Denver, CO — Wind, solar, and other renewable sources now make up just about 10 percent of the nation’s energy mix, but transitioning to 100 percent clean energy is both necessary and feasible, a coalition of experts said today.
“A 100 percent clean energy future isn’t only technically possible and imperative for slowing climate change,” said Kim Stevens, director of Environment Colorado, who spoke this morning on a renewable energy briefing. “It will also ensure a more resilient electric grid and more stable economy.”
Every Colorado citizen lives in a county affected recently by weather-related disasters, such as wildfires according to an interactive, online map released today that crunches data from the federal government. In addition to the impacts climate change has had on Colorado’s forests and wildlife, scientists say it is also exacerbating some extreme weather events across the state.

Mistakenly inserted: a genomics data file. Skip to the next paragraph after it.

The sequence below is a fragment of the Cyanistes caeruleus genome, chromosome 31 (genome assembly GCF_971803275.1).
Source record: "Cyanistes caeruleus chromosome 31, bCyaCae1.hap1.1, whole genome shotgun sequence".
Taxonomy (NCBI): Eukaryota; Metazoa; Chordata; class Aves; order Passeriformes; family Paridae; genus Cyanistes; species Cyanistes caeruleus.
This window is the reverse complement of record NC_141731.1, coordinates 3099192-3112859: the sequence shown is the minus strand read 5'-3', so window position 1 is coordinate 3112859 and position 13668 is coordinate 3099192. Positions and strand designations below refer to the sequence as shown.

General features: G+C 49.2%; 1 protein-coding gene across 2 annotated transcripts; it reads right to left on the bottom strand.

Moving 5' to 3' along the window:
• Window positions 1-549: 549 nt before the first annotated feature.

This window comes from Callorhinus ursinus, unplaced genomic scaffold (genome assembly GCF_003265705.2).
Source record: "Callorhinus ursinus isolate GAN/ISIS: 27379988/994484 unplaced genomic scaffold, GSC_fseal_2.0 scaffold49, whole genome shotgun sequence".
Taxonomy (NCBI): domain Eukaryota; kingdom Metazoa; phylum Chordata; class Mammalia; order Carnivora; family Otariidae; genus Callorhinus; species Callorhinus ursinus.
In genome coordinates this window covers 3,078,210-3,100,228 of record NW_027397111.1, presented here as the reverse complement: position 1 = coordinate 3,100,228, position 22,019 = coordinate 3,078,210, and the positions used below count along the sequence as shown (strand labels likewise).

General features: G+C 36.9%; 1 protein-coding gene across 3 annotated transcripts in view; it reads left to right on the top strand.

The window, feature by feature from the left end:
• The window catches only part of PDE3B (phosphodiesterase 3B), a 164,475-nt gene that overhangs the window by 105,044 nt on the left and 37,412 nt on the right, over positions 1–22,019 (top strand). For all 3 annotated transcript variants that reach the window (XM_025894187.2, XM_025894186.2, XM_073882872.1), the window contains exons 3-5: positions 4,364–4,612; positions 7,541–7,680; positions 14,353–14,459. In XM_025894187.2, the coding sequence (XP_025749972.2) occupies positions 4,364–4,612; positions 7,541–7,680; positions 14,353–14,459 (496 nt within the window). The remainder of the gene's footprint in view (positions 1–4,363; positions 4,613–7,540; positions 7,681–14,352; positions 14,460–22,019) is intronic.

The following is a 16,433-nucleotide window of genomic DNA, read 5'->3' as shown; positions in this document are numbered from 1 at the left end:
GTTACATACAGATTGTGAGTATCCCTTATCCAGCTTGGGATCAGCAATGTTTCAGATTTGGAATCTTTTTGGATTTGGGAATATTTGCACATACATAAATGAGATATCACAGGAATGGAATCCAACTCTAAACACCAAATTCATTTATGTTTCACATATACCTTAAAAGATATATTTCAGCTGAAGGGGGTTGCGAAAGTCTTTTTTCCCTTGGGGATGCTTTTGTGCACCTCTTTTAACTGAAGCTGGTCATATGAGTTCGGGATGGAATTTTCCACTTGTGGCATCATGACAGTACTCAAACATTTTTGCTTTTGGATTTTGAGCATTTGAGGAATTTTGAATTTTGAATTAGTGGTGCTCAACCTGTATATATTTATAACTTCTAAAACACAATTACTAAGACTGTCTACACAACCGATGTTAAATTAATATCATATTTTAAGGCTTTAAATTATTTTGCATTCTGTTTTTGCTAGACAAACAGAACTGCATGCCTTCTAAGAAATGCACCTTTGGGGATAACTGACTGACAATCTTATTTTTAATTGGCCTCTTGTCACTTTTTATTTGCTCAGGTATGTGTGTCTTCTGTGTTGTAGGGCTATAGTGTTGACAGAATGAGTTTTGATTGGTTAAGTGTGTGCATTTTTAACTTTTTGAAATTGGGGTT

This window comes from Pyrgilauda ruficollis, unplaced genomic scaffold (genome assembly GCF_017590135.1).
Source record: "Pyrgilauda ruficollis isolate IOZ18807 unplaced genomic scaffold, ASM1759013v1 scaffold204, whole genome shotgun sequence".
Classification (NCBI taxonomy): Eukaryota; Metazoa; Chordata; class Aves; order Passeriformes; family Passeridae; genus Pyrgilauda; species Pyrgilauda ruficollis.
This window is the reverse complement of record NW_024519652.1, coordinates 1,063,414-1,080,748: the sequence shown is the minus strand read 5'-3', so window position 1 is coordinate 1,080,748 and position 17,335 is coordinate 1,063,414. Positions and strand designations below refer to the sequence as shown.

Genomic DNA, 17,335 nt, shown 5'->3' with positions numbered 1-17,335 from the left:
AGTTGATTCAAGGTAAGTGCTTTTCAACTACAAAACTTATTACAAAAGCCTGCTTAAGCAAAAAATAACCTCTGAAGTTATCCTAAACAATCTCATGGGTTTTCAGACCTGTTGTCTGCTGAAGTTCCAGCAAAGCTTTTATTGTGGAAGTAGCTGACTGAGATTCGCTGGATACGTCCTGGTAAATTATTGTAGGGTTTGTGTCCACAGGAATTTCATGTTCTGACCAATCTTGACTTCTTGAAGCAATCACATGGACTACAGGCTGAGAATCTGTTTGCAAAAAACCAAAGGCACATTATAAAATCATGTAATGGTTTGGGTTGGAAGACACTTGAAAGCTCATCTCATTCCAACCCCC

Due to overwhelming public support, the Clean Water Rule has now withstood every attack that polluters could muster in Congress - the Barrasso bill, the CRA measure, and now an attempted budget rider. Polluters and their allies have played all their dirty water cards in Congress and lost.
Wind power has grown exponentially in Colorado over the last dozen years, and now supplies enough energy to power more than 674,000 homes, a new report from Environment Colorado Research & Policy Center said today. Since 2001, wind turbines across the state have produced enough energy to reduce carbon pollution from 1.1 million cars.
DENVER, CO. - A national network of utility interest groups and fossil-fuel industry-funded think tanks is providing funding, model legislation, and political cover for anti-solar campaigns across the country, and would-be solar power owners will pay the price, said a new report by Environment Colorado Research & Policy Center.